Working with bamboo, it is almost impossible to have total control over the form that you intend to make. When I make my art, I am in constant dialogue with the bamboo. This material’s unique pliability allows me to draw beautiful, naturally curving lines in space. The textures I create cannot be achieved with any other medium. I feel great satisfaction when working together with bamboo leads me to create a sculpture beyond my imagination.
Japanese bamboo artist Honda Syoryu uses some of the most common techniques passed down from early basket makers, yet he is able to adapt these traditional techniques to create completely original sculptural forms. Much of Honda’s work draws employs twining and twill plaiting. By controlling the width and thickness of his twined bamboo strips and altering the spacing between each row, the artist transforms what would be a simple cylinder into the dynamic, undulating shapes of his signature “Dance” series. In his “Rhythm” series, he rolls up a length of flat twill plaiting into a tube, which he bends and ties into an elegant, looping composition. Though these techniques have been used for hundreds, if not thousands of years, no one ever used them in the ways Honda does.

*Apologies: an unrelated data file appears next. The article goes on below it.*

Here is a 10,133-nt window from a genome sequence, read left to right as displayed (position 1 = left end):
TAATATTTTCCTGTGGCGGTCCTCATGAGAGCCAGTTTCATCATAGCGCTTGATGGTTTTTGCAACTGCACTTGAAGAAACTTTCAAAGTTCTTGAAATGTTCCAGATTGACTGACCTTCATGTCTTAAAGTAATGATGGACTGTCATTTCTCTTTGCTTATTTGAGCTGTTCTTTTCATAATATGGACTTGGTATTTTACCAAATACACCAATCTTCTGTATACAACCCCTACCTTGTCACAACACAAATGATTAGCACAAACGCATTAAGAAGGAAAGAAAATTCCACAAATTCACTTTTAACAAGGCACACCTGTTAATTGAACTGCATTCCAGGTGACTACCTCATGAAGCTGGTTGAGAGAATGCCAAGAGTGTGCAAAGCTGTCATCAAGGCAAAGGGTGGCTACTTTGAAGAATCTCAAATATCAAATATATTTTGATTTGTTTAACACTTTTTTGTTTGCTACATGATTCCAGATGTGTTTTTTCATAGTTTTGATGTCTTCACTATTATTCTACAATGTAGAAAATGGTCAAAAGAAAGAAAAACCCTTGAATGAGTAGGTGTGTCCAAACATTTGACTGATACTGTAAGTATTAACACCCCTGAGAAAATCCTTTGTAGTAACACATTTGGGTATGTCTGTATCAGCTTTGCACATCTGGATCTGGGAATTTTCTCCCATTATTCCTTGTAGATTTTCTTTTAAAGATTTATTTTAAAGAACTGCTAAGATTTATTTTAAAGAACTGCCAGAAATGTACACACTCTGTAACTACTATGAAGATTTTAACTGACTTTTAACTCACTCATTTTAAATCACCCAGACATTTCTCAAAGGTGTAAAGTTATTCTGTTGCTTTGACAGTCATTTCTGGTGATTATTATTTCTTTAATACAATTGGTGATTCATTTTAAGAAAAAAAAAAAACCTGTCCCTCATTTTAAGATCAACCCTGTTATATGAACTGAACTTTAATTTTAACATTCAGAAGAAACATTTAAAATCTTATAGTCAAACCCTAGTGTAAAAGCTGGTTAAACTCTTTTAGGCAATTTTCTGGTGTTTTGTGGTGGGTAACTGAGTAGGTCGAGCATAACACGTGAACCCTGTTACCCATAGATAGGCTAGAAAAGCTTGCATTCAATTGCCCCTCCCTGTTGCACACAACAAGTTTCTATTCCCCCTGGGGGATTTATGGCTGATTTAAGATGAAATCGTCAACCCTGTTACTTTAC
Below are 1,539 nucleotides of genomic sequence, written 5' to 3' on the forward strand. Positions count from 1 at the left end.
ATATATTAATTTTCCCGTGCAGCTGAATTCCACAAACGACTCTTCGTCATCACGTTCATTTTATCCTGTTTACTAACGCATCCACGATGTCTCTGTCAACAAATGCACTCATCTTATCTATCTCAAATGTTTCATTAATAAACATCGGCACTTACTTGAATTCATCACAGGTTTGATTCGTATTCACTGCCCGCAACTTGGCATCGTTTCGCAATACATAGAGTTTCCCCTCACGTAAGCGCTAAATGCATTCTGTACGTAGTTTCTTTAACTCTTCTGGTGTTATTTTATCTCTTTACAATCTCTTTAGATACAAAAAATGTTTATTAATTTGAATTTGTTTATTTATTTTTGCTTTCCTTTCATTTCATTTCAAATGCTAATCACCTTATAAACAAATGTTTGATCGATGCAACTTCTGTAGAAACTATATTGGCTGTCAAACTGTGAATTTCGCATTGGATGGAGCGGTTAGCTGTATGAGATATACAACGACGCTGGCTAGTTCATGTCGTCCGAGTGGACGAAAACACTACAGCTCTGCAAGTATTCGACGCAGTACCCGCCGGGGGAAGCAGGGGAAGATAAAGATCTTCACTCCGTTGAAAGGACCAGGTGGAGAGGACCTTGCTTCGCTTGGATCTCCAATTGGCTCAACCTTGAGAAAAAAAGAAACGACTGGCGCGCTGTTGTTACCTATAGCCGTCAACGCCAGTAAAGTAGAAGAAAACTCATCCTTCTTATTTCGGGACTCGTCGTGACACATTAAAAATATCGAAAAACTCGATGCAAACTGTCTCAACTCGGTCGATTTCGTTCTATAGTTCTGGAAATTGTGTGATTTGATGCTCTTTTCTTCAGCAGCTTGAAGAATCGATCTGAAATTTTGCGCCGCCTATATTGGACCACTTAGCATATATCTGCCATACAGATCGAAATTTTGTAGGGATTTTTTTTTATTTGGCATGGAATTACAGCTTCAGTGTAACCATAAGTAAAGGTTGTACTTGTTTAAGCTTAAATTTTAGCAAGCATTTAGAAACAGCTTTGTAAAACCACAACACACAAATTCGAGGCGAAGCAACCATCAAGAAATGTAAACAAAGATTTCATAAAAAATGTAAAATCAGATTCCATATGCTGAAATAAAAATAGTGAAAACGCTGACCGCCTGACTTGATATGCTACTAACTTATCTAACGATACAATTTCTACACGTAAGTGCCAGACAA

In his second solo exhibition at TAI Modern, Honda is introducing two brand-new series. In the “Spring” series, a synthesis of two earlier bodies of work, Honda bundles and coils airy twined tubes into free-form shapes. Also new is the “Ring” series. Other than Honda, who else could create something fresh out of the bullseye plaiting (rinko-ami) which has been used as the base of baskets for centuries!